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Kean Receives NSF Research Grant to Improve Equity in Computer Science

North Avenue Academic Building wide shot

Kean University has received a $130,000 grant from the National Science Foundation (NSF) for researching new ways of teaching computer science to promote equity and inclusion in software design.

Kean will work with Oregon State University and Cornell University on the three-year collaborative project, which is expected to impact 6,000 computer science students across the three universities. The total grant award is $300,000.

“This research grant will investigate a new approach to teaching, which embeds equitable software design throughout all four years of the undergraduate curriculum,” said Patricia Morreale, Ph.D., executive director of the Kean University School of Computer Science and Technology. 

Morreale said the research is the first to study a new approach to teaching computing in a way that continually fosters inclusivity and equity. The project will integrate equity and inclusion into work that students already do, rather than making large curriculum changes. It also seeks to give students skills to take with them into their computing careers.

“The structure of a typical undergraduate computer science degree program has changed little in decades. The required curriculum rarely includes courses that teach computer science students how systems affect people and society,” Morreale wrote, with her collaborators, in the project abstract submitted to NSF.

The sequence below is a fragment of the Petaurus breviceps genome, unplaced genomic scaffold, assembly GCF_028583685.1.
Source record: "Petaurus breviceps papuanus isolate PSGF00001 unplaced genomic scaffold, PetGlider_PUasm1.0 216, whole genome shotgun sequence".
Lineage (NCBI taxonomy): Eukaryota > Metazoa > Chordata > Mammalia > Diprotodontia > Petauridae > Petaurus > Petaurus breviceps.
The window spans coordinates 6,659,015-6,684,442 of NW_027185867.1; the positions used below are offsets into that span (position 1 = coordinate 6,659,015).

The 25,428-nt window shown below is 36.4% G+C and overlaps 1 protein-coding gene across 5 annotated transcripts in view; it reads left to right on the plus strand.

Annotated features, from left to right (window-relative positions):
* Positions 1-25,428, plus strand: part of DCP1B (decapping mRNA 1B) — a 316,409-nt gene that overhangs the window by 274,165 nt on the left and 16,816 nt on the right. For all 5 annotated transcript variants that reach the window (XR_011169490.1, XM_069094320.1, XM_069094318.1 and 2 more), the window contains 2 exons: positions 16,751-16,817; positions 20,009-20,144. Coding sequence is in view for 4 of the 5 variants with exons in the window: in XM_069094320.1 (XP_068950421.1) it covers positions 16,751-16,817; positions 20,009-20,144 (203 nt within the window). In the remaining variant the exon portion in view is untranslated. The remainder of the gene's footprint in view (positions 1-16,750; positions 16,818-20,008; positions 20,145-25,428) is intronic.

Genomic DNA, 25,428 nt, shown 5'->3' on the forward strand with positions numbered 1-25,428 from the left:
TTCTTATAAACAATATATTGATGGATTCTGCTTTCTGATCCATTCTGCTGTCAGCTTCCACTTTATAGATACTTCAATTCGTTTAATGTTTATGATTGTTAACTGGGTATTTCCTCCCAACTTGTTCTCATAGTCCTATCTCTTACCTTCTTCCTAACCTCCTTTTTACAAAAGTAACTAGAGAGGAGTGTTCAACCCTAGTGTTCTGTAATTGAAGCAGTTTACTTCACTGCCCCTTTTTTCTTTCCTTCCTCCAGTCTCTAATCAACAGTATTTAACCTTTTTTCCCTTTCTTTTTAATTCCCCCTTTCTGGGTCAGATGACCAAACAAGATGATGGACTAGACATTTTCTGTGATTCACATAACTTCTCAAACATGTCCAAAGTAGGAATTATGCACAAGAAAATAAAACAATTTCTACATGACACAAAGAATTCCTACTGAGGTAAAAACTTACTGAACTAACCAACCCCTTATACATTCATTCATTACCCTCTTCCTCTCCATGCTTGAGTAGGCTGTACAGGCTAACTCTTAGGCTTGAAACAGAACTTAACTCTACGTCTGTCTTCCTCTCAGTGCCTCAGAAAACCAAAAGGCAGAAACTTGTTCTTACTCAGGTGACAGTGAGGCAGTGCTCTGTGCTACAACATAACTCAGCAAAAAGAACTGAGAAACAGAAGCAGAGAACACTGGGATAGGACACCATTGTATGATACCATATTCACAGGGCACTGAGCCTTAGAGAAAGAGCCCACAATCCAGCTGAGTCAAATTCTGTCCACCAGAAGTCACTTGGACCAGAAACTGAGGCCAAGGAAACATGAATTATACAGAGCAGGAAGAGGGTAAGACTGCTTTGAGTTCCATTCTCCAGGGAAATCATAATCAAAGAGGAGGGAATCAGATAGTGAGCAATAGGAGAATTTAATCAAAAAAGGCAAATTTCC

“This project aims to serve the national interest by investigating a new approach to teaching computer science that fosters inclusive and equitable practices,” she wrote. 

Kean President Lamont O. Repollet, Ed.D., said receiving the NSF grant is an important step toward enhancing equity and making Kean “New Jersey’s next world-class research institution.”

“Kean’s School of Computer Science and Technology is already a leader in diversifying the field of computer science,” Repollet said. “This new NSF grant advances that work by building equitable design practices into the curriculum starting in freshman year. By teaching today’s students new ways to design software, we will change the future of computing.”

The project, entitled Embedding Equitable Design through Undergraduate Computing Curriculum, received funding through NSF, the premier government funding agency for fundamental research and education in all non-medical fields of science and engineering. The new grant becomes the fifth active NSF grant at Kean, according to Susan Gannon, acting director of the Kean Office of Research and Sponsored Programs.

Work on the research has just begun, Morreale said. A faculty workshop is being planned for May 2021, and students will begin seeing a difference in classes in the fall.

Researchers will also look at the effectiveness, sustainability and impact of the approach, Morreale explained.

George Chang, Ph.D., dean of The Dorothy and George Hennings College of Computer Science, Technology and Mathematics (CSTM), which includes the School of Computer Science and Technology, said the new grant underscores Kean’s important role as one of the most diverse universities in the nation.

“We are proud to be contributing to research in this important area,” Chang said. “In collaboration with the other universities, Kean can make a difference that will help transform the field of computer science and technology for years to come.”